acrostic


acrostic
acrostically, adv.
/euh kraw"stik, euh kros"tik/, n.
1. a series of lines or verses in which the first, last, or other particular letters when taken in order spell out a word, phrase, etc.
adj.
2. Also, acrostical. of, like, or forming an acrostic.
[1580-90; < Gk akrostichís, equiv. to akro- ACRO- + stích(os) STICH + -is n. suffix]

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Originally, a short verse composition, constructed so that one or more sets of letters (such as the initial, middle, or final letters of the lines), taken consecutively, form words.

An acrostic in which the initial letters form the alphabet is called an abecedarius. Ancient Greek and Latin writers, medieval monks, and Renaissance poets are among those who devised acrostics. Today the term is used for a type of word puzzle utilizing the acrostic principle. A popular form is double acrostics, puzzles constructed so that the middle or last, as well as initial, letters of lines may form words.

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verse
      short verse composition, so constructed that the initial letters of the lines, taken consecutively, form words. The term is derived from the Greek words akros, “at the end,” and stichos,“line,” or “verse.”

      The word was first applied to the prophecies of the Erythraean Sibyl, which were written on leaves and arranged so that the initial letters of the leaves always formed a word. Acrostics were common among the Greeks of the Alexandrine period, as well as with the Latin writers Ennius and Plautus, many of the arguments of whose plays were written with acrostics on their respective titles. Medieval monks were also fond of acrostics, as were the poets of the Middle High German and Italian Renaissance periods.

      The term acrostic is also applied to alphabetical (abecedarius), or abecedarian, verses, in which each line after the first, which begins with a, uses a succeeding letter of the alphabet. Examples of these are some of the Psalms (in Hebrew), such as Psalms 25 and 34, where successive verses begin with the letters of the Hebrew alphabet in order.

      Double acrostics are puzzles constructed so that not only the initial letters of the lines but in some cases also the middle or last letters form words. In the United States, the Double Crostic puzzle, devised by Elizabeth Kingsley for the Saturday Review in 1934, had an acrostic in the answers to the clues giving the author and title of a literary work; the letters, keyed by number to blanks like those of a crossword puzzle, spelled out a quotation.

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Universalium. 2010.

Look at other dictionaries:

  • Acrostic — • A poem the initial or final letters of whose verses form certain words or sentences Catholic Encyclopedia. Kevin Knight. 2006. Acrostic     Acrostic      …   Catholic encyclopedia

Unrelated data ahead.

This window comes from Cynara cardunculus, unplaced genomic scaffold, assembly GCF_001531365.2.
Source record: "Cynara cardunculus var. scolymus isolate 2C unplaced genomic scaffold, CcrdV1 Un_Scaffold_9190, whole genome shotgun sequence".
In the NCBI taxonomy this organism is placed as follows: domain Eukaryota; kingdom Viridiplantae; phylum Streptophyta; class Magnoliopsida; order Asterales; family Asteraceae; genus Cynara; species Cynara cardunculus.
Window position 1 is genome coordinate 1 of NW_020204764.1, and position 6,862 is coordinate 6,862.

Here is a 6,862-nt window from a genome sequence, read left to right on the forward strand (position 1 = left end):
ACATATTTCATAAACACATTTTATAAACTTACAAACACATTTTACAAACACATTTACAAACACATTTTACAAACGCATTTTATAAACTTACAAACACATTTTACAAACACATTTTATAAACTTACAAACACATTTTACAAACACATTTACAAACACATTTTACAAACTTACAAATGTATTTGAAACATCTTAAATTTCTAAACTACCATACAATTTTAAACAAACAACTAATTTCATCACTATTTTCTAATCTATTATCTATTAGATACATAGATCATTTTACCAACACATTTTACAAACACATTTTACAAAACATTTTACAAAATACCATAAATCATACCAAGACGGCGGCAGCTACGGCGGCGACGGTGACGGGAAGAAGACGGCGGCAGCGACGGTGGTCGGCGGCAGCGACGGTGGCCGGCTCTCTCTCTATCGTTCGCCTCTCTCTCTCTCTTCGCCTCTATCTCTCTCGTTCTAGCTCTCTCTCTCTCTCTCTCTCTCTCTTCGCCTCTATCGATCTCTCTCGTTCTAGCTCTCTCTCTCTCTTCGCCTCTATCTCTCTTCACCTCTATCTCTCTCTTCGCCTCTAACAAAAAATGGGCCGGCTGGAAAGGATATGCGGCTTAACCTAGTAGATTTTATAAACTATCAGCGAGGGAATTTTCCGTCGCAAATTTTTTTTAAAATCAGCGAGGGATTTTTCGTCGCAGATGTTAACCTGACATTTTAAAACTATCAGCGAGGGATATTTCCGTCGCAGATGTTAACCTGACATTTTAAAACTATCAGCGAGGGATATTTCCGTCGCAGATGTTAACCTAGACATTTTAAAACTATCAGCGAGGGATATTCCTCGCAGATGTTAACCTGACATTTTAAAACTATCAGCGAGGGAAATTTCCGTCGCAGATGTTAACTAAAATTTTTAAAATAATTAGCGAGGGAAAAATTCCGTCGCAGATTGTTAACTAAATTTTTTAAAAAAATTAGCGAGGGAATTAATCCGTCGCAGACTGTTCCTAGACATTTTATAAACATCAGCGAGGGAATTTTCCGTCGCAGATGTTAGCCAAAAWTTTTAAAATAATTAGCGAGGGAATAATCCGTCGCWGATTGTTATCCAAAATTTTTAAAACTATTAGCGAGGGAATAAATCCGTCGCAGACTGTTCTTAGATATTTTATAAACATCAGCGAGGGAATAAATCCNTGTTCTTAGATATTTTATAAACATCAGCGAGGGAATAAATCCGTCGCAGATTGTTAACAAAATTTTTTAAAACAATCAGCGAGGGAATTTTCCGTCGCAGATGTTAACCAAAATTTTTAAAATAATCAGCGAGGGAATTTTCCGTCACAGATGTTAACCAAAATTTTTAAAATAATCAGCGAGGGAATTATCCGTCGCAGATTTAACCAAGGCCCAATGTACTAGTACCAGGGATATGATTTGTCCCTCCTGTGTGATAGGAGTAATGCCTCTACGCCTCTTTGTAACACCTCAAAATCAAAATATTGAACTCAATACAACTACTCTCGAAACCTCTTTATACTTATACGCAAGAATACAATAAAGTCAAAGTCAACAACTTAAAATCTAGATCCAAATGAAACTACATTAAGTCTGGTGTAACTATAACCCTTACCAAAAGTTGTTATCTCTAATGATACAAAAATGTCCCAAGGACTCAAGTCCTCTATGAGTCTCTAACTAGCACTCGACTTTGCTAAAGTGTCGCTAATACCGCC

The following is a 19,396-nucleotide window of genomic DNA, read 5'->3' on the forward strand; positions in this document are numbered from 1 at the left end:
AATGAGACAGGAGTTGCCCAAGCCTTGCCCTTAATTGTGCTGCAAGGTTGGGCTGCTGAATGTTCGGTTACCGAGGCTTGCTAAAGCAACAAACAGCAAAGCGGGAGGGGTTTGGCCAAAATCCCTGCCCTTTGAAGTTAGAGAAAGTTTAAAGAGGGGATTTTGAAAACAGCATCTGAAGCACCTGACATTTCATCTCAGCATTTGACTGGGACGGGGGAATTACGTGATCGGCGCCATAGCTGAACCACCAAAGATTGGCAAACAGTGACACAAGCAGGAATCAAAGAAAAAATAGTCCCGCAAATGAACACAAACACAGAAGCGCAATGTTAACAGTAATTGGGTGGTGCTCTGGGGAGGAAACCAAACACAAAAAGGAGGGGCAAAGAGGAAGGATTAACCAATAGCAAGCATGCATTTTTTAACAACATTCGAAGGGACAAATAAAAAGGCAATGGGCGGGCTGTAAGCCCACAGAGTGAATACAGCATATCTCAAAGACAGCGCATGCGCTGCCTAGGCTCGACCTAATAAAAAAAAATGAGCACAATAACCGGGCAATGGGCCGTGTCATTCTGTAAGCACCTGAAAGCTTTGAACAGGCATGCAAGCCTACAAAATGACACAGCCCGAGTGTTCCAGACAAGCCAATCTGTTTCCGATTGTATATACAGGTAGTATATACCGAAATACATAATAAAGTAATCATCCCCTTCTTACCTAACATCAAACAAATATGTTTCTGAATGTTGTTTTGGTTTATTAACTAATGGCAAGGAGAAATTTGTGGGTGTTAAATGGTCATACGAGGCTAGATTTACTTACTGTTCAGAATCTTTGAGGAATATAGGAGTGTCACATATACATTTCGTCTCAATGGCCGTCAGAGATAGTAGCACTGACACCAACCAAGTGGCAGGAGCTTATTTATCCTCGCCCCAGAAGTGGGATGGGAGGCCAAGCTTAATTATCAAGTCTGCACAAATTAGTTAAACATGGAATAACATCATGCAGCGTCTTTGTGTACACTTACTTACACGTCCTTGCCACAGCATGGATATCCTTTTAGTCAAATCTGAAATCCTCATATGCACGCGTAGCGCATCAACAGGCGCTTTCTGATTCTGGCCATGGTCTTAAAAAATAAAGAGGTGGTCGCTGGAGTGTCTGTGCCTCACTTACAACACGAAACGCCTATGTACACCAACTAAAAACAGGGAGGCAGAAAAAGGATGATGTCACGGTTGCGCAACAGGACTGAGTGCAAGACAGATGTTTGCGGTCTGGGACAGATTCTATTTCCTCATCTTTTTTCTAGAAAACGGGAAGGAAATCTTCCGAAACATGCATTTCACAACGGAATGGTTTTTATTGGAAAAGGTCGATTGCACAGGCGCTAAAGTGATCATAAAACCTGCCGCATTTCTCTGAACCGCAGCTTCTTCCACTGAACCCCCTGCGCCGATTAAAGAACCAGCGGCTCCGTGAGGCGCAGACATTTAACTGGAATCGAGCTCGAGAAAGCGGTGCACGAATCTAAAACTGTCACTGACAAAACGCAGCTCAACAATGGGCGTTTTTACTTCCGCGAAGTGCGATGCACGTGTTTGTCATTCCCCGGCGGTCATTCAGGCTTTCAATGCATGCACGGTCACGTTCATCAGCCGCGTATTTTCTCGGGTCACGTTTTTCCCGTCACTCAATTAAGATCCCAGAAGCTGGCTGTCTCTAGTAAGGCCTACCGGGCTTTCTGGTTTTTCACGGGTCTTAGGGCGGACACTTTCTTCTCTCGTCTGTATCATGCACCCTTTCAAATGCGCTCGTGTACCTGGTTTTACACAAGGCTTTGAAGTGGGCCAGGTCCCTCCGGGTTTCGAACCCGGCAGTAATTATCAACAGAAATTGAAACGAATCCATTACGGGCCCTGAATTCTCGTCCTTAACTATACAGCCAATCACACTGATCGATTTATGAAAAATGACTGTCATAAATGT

• Acrostic — A*cros tic, n. [Gr. ?; ? extreme + ? order, line, verse.] 1. A composition, usually in verse, in which the first or the last letters of the lines, or certain other letters, taken in order, form a name, word, phrase, or motto. [1913 Webster] 2. A… …   The Collaborative International Dictionary of English

  • acrostic — [ə krôs′tik, əkräs′tik] n. [Gr akrostichos < akros (see ACRO ) + stichos, line of verse] a verse or arrangement of words in which certain letters in each line, such as the first or last, when taken in order spell out a word, motto, etc. adj.… …   English World dictionary

  • Acrostic — A*cros tic, Acrostical A*cros tic*al, n. Pertaining to, or characterized by, acrostics. [1913 Webster] …   The Collaborative International Dictionary of English

  • acrostic — (n.) short poem in which the initial letters of the lines, taken in order, spell a word or phrase, 1580s, from M.L. acrostichis, from Gk. akrostikhis, from akros at the end, outermost (see ACRID (Cf. acrid)) + stikhos line of verse, lit. row (see …   Etymology dictionary

  • acrostic — ► NOUN ▪ a poem or puzzle in which certain letters in each line form a word or words. ORIGIN Greek akrostikhis, from akron end + stikhos row, line of verse …   English terms dictionary

  • Acrostic — This article is about a type of poem. For the word puzzle, see Acrostic (puzzle). An acrostic (Greek: ákros top ; stíchos verse ) is a poem or other form of writing in which the first letter, syllable or word of each line, paragraph or other… …   Wikipedia

  • acrostic — n. 1 a poem or other composition in which certain letters in each line form a word or words. 2 a word puzzle constructed in this way. Phrases and idioms: double acrostic one using the first and last letters of each line. single acrostic one using …   Useful english dictionary

  • acrostic — UK [əˈkrɒstɪk] / US [əˈkrɔstɪk] noun [countable] Word forms acrostic : singular acrostic plural acrostics a number of lines of writing, for example a poem or a word puzzle, in which particular letters from each line form a word or phrase …   English dictionary

  • acrostic — noun Etymology: Middle French & Greek; Middle French acrostiche, from Greek akrostichis, from akr acr + stichos line; akin to steichein to go more at stair Date: 1530 1. a composition usually in verse in which sets of letters (as the initial or… …   New Collegiate Dictionary


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